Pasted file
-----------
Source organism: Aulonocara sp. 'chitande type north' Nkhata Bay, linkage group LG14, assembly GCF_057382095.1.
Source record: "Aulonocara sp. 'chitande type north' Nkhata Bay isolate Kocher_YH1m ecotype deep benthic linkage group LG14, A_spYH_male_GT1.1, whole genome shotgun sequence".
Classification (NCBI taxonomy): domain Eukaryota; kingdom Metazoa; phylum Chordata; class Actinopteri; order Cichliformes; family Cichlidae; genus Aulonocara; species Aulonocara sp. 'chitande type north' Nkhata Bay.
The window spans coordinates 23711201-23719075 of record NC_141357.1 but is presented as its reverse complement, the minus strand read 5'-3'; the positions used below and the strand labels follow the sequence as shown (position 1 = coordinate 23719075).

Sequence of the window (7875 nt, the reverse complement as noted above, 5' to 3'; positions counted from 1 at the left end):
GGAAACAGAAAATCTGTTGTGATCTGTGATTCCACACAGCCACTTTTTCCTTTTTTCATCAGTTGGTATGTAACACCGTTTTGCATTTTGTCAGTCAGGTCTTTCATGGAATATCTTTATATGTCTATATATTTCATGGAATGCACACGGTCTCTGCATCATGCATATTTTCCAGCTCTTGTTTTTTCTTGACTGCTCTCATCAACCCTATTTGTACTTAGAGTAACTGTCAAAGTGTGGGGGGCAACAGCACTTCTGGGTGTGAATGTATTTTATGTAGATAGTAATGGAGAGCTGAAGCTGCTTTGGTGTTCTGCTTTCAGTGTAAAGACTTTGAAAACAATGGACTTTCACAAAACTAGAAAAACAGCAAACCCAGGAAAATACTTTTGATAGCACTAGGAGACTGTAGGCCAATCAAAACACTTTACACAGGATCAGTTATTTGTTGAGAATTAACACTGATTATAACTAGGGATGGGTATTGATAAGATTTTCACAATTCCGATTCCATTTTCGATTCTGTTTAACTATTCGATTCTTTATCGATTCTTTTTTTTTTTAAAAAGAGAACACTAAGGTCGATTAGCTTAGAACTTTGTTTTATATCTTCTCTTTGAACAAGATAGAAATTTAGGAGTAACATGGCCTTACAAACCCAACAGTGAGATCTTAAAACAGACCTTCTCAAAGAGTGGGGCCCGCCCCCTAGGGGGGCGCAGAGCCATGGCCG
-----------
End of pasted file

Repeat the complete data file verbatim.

Source organism: Aulonocara sp. 'chitande type north' Nkhata Bay, linkage group LG14, assembly GCF_057382095.1.
Source record: "Aulonocara sp. 'chitande type north' Nkhata Bay isolate Kocher_YH1m ecotype deep benthic linkage group LG14, A_spYH_male_GT1.1, whole genome shotgun sequence".
Classification (NCBI taxonomy): domain Eukaryota; kingdom Metazoa; phylum Chordata; class Actinopteri; order Cichliformes; family Cichlidae; genus Aulonocara; species Aulonocara sp. 'chitande type north' Nkhata Bay.
The window spans coordinates 23711201-23719075 of record NC_141357.1 but is presented as its reverse complement, the minus strand read 5'-3'; the positions used below and the strand labels follow the sequence as shown (position 1 = coordinate 23719075).

Sequence of the window (7875 nt, the reverse complement as noted above, 5' to 3'; positions counted from 1 at the left end):
GGAAACAGAAAATCTGTTGTGATCTGTGATTCCACACAGCCACTTTTTCCTTTTTTCATCAGTTGGTATGTAACACCGTTTTGCATTTTGTCAGTCAGGTCTTTCATGGAATATCTTTATATGTCTATATATTTCATGGAATGCACACGGTCTCTGCATCATGCATATTTTCCAGCTCTTGTTTTTTCTTGACTGCTCTCATCAACCCTATTTGTACTTAGAGTAACTGTCAAAGTGTGGGGGGCAACAGCACTTCTGGGTGTGAATGTATTTTATGTAGATAGTAATGGAGAGCTGAAGCTGCTTTGGTGTTCTGCTTTCAGTGTAAAGACTTTGAAAACAATGGACTTTCACAAAACTAGAAAAACAGCAAACCCAGGAAAATACTTTTGATAGCACTAGGAGACTGTAGGCCAATCAAAACACTTTACACAGGATCAGTTATTTGTTGAGAATTAACACTGATTATAACTAGGGATGGGTATTGATAAGATTTTCACAATTCCGATTCCATTTTCGATTCTGTTTAACTATTCGATTCTTTATCGATTCTTTTTTTTTTTAAAAAGAGAACACTAAGGTCGATTAGCTTAGAACTTTGTTTTATATCTTCTCTTTGAACAAGATAGAAATTTAGGAGTAACATGGCCTTACAAACCCAACAGTGAGATCTTAAAACAGACCTTCTCAAAGAGTGGGGCCCGCCCCCTAGGGGGGCGCAGAGCCATGGCCG